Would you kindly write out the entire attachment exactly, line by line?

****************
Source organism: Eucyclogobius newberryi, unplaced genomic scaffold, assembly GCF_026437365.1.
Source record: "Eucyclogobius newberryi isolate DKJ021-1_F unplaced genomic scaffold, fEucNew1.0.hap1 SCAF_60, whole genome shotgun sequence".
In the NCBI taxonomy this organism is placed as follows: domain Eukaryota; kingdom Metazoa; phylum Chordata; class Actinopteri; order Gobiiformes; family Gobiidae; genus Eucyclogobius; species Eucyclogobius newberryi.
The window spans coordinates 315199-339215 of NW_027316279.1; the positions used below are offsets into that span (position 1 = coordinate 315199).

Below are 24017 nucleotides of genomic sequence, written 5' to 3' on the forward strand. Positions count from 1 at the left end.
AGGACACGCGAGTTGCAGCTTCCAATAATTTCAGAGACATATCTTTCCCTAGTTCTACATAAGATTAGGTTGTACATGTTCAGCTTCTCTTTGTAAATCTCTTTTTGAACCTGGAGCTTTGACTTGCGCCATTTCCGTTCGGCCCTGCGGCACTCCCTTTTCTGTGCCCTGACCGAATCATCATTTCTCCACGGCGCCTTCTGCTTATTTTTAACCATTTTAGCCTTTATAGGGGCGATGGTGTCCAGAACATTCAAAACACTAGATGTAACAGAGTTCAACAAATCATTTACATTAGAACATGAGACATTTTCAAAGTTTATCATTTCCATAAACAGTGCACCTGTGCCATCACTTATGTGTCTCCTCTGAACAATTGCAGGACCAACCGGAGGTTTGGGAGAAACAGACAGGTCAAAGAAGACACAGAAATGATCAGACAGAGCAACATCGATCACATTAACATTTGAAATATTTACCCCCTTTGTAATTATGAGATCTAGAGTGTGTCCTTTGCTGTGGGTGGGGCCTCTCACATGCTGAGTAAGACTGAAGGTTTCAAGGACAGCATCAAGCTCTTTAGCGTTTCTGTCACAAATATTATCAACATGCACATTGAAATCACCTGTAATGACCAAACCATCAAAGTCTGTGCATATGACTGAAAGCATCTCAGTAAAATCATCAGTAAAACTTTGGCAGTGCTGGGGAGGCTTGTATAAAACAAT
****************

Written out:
Source organism: Eucyclogobius newberryi, unplaced genomic scaffold, assembly GCF_026437365.1.
Source record: "Eucyclogobius newberryi isolate DKJ021-1_F unplaced genomic scaffold, fEucNew1.0.hap1 SCAF_60, whole genome shotgun sequence".
In the NCBI taxonomy this organism is placed as follows: domain Eukaryota; kingdom Metazoa; phylum Chordata; class Actinopteri; order Gobiiformes; family Gobiidae; genus Eucyclogobius; species Eucyclogobius newberryi.
The window spans coordinates 315199-339215 of NW_027316279.1; the positions used below are offsets into that span (position 1 = coordinate 315199).

Below are 24017 nucleotides of genomic sequence, written 5' to 3' on the forward strand. Positions count from 1 at the left end.
AGGACACGCGAGTTGCAGCTTCCAATAATTTCAGAGACATATCTTTCCCTAGTTCTACATAAGATTAGGTTGTACATGTTCAGCTTCTCTTTGTAAATCTCTTTTTGAACCTGGAGCTTTGACTTGCGCCATTTCCGTTCGGCCCTGCGGCACTCCCTTTTCTGTGCCCTGACCGAATCATCATTTCTCCACGGCGCCTTCTGCTTATTTTTAACCATTTTAGCCTTTATAGGGGCGATGGTGTCCAGAACATTCAAAACACTAGATGTAACAGAGTTCAACAAATCATTTACATTAGAACATGAGACATTTTCAAAGTTTATCATTTCCATAAACAGTGCACCTGTGCCATCACTTATGTGTCTCCTCTGAACAATTGCAGGACCAACCGGAGGTTTGGGAGAAACAGACAGGTCAAAGAAGACACAGAAATGATCAGACAGAGCAACATCGATCACATTAACATTTGAAATATTTACCCCCTTTGTAATTATGAGATCTAGAGTGTGTCCTTTGCTGTGGGTGGGGCCTCTCACATGCTGAGTAAGACTGAAGGTTTCAAGGACAGCATCAAGCTCTTTAGCGTTTCTGTCACAAATATTATCAACATGCACATTGAAATCACCTGTAATGACCAAACCATCAAAGTCTGTGCATATGACTGAAAGCATCTCAGTAAAATCATCAGTAAAACTTTGGCAGTGCTGGGGAGGCTTGTATAAAACAAT